I was brought up try to do my best at whatever task I take on. A Schedule of Values is like a poem in a way: it can appear to be one thing on the surface and another in the depth. When done well the combination is elegant, a thing of beauty, more precious for its subtle deceit. Precious as well in that it translates into money, which poems rarely do.
To carry that a little further; when done poorly your Schedule of Values is worse than doggerel. I have always felt, in certain arenas of employment, if one is going to be a crook, then do it well. Which reminds me of our friend who set up a complicated sting operation and had one accountant who told him how to follow the rules and another accountant who told him how to break them.
So then I was asked how I came to know about any of this and why I considered myself good at it.
An Early Decision
Early in my career, though I wanted to pursue historic work, I was offered a position as Clerk of the Works, the #2 project management position, for a $20 million rehabilitation of three bus depots in Harlem for the NYC Transit Authority (now the MTA), and I figured it would be a good experience in the future. This was in the 1980s, at a time when the Columbia Preservation program was just gearing up and issuing graduates, when the role of Construction Manger had not come into dominance against the General Contractor, when there were no construction management degree programs to speak of, and learning a traditional trade still meant going out and finding some old person doing some arcane thing, like building stone fireplaces, and then making oneself useful.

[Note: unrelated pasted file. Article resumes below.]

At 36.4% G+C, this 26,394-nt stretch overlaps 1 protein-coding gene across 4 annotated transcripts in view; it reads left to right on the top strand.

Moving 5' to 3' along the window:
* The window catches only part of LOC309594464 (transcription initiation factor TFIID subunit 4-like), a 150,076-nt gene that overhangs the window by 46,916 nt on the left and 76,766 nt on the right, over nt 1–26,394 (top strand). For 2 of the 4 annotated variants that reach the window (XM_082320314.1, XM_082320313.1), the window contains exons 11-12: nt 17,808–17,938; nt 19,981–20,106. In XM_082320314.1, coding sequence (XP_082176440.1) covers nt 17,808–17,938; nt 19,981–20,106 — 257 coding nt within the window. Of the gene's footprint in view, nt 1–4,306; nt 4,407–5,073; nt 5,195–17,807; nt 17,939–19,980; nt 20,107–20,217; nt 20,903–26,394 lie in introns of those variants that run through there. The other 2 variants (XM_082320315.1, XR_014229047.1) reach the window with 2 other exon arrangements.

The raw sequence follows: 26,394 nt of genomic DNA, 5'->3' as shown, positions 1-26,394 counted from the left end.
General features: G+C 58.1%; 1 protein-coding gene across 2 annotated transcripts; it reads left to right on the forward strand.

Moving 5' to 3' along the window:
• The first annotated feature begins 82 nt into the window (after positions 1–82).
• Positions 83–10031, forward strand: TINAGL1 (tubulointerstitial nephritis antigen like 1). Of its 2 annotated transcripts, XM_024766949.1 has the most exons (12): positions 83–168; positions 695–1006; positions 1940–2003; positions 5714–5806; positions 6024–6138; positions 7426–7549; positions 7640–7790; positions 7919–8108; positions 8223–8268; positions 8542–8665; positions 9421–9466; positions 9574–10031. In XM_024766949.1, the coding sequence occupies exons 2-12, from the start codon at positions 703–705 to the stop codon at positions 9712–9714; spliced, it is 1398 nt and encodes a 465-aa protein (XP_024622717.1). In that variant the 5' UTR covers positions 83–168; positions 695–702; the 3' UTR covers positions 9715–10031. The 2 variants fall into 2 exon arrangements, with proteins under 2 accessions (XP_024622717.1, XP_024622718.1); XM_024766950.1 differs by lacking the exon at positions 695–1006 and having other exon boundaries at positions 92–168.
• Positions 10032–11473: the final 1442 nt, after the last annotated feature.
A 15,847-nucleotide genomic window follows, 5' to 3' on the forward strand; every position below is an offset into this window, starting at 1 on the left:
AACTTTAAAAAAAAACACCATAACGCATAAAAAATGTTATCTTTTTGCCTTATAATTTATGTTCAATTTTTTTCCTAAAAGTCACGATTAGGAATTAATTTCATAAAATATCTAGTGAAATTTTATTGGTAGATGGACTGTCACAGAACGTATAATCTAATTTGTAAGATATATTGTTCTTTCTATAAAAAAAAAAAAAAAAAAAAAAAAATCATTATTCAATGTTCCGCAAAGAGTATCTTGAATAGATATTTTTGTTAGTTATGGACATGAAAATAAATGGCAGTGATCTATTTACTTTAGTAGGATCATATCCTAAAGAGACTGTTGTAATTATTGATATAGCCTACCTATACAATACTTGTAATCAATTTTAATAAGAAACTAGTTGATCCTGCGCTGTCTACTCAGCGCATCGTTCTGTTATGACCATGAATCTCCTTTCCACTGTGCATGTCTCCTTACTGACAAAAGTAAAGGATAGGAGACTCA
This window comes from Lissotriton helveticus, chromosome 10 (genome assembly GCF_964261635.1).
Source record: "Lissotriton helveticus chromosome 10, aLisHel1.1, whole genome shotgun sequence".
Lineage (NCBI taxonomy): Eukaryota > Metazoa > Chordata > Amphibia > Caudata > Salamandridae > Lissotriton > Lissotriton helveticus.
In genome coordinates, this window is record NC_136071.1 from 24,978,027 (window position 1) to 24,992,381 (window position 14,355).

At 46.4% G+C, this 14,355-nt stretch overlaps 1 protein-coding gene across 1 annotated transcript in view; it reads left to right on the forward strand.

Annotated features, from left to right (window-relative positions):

So instead of going to Cooper Union to take up architecture; I took this job. The first thing that I was confronted with was that one of the three brothers who were partners in the company was not too enthused with my taking the position on his project, as I was seen as his older brother’s protégé, and I was immediately given a do-or-die proposition (no dead horses), to come up with a Schedule of Values for the $20 million. This essentially turned into pulling dead meat figures out of a gaggle of brilliant Einsteinian (not) subcontractors, right down to the number of 1-1/2-in. electrical conduit couplings on the project. Figures on dumpsters, as it turned out, were included. I had a drop-dead date. Do I need to explain a drop-dead date?
I suspected that the intent was that I would freak out and run away. I would not be the boy wonder to my mentor, the engineer married to a daughter of an engineer who had been employed on construction of the Verrazano Bridge (which, by the way, is a super cool structure of more significance than the marathon that crosses it annually). At the time I felt anointed. Youth and male testosterone leads to all sorts of useful, then useless, existential conclusions in relation to our world view.
So, I sat down at night with a Commodore 64, and Micro-whatever was the spreadsheet on that machine (it was prior to Lotus Symphony), and pumped out a schedule of values for the $20 million. The company (not mine), at that time, had a mini-mainframe that could only be operated by a mini-mainframe-trained guy, and it took like two weeks to issue an expense check. He had a special room, and I always wondered if it was one of those nut-suit arm-restraining padded OSHA rooms.
I won. Solid vote for math and technology. My friend who worked with me in New York at a later time, now working on solar in Nigeria (as in solar installations to provide water pumps for villages that now can provide clean water 24/7 for settlements on the 1,000 human lives scale) uses the Darwinian evolution of that 64 spreadsheet.
As postscript, and possibly memorial, years later my mentor on this project, suffered a stroke when driving from his residence through Yonkers and was severely impaired thereafter. A brave and noble Irishman, he was able to continue his reading about the Civil War, but we parted sadly when I was not willing to get on with enabling drink in mid-day. Such is the evolution of your mentors, and their well-meaning fools.